Strengthening Constitutional Self-Government

Events

James McPherson

George Henry Davis Professor of History,
Princeton University

Ashbrook Colloquium

Friday, February 11, 2005
3:00 PM
Ashbrook Center

SUMMARY: The Battle of Antietam, fought on September 17, 1862, was the bloodiest single day in American history, with more than 6,000 soldiers killed—four times the number lost on D-Day, and twice the number killed in the September 11th terrorist attacks. In Crossroads of Freedom, James M. McPherson paints a masterful account of this pivotal battle, the events that led up to it, and its aftermath showing why America’s bloodiest day is, indeed, a turning point in our history.
James McPherson

James M. McPherson is the George Henry Davis ’86 Professor of History at Princeton University and 2003 president of the American Historical Association. Widely acclaimed as the leading historian of the Civil War, he is the author of Crossroads of Freedom: Antietam (a New York Times bestseller), For Cause and Comrades (winner of the Lincoln Prize), and many other books on Lincoln and the Civil War era.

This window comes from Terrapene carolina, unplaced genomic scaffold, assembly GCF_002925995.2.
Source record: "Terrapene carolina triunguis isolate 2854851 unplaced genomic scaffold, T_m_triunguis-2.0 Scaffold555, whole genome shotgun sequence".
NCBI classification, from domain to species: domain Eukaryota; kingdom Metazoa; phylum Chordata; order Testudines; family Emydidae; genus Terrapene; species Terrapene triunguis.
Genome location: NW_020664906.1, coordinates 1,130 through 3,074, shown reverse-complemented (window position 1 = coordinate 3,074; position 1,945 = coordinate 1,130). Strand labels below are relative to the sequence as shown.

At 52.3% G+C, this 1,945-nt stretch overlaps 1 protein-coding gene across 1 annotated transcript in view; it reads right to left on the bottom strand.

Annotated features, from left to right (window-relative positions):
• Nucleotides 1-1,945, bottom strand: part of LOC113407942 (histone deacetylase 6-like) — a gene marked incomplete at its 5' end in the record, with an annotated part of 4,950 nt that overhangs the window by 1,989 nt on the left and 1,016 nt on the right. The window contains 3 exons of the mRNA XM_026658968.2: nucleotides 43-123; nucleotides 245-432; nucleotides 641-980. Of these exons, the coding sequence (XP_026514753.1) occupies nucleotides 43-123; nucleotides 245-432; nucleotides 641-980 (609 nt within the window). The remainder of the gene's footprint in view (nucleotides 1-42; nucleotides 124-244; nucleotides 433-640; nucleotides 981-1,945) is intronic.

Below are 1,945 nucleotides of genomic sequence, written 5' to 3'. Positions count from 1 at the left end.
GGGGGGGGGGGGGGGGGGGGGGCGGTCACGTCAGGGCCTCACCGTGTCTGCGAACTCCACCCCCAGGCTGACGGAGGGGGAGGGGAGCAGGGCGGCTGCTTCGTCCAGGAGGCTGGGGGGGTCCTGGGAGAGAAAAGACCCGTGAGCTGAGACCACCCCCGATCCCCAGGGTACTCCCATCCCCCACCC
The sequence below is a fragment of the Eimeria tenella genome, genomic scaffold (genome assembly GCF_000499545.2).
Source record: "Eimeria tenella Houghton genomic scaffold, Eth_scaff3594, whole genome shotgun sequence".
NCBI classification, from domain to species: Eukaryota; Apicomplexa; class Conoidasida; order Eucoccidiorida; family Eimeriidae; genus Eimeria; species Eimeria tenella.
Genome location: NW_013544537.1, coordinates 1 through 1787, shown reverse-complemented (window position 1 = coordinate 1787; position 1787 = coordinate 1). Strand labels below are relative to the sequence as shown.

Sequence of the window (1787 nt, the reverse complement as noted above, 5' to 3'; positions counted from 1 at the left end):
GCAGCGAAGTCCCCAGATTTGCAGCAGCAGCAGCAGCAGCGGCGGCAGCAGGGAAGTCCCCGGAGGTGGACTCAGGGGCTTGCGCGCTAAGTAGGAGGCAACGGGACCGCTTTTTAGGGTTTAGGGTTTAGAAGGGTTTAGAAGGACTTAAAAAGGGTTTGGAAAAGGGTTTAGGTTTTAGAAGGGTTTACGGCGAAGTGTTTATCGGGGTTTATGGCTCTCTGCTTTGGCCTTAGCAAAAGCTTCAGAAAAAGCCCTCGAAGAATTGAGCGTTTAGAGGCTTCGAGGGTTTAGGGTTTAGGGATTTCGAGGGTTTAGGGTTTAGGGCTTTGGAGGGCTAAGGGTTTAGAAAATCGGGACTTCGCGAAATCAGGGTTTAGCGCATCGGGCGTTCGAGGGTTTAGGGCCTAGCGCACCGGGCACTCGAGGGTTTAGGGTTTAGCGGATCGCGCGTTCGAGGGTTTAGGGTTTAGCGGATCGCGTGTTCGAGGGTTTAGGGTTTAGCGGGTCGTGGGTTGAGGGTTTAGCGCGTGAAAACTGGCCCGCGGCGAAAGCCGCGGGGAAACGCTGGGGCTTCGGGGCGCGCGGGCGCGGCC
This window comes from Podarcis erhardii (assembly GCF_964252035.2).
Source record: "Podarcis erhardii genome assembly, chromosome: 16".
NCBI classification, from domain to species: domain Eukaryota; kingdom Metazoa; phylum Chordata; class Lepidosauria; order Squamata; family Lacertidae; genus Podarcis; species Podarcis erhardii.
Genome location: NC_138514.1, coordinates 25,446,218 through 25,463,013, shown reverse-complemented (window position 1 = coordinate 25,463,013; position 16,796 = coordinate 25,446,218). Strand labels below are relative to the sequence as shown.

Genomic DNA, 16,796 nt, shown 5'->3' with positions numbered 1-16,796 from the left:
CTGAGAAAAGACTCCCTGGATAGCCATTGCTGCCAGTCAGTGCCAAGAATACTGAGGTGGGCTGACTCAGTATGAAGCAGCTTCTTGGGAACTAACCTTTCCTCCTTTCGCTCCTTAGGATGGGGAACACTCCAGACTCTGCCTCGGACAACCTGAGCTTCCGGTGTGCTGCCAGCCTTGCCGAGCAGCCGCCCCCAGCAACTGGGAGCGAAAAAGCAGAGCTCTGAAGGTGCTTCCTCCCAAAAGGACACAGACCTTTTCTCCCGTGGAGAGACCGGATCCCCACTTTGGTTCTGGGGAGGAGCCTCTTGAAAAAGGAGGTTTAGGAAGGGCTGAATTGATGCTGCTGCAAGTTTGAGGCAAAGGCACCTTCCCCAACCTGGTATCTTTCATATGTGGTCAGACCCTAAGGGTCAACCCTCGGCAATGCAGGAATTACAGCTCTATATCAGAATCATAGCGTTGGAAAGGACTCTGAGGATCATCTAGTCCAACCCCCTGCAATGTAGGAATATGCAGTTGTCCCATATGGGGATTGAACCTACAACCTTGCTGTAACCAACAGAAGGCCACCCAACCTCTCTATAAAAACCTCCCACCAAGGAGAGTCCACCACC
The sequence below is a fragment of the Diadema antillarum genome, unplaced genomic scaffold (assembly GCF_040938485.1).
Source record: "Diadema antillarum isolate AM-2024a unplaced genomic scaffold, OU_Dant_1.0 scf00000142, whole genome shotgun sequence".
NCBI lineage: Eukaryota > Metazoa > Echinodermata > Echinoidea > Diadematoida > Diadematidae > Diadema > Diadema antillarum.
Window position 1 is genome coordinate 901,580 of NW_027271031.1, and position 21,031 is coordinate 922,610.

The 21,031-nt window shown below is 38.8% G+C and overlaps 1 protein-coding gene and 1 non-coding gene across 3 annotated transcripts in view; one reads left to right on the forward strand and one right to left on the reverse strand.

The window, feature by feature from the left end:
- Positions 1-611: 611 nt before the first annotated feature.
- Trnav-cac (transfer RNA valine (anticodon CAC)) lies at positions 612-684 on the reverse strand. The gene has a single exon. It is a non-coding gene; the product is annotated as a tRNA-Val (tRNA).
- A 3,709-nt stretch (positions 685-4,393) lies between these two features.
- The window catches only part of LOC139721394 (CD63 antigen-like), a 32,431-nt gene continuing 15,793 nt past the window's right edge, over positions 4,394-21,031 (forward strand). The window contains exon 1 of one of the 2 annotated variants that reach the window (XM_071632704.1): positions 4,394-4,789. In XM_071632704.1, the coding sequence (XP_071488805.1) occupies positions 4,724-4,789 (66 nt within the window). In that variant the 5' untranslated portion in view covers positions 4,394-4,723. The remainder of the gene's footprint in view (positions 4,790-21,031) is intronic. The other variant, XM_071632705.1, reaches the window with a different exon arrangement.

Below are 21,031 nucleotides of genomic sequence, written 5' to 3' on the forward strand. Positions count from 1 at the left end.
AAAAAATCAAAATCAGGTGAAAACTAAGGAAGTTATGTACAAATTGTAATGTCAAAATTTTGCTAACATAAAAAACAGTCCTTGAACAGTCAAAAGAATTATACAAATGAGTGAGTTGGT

McPherson, a pre-eminent Civil War scholar, is widely known for his ability to take American history out of the confines of the academy and make it accessible to the general reading public. His best-selling book Battle Cry of Freedom: The Civil War Era won the Pulitzer Prize in history in 1989. He also has written and edited many other books about abolition, the war and Lincoln, and he has written essays and reviews for several national publications. McPherson earned a bachelor’s degree from Gustavus Adolphus College and his Ph.D. from Johns Hopkins University.

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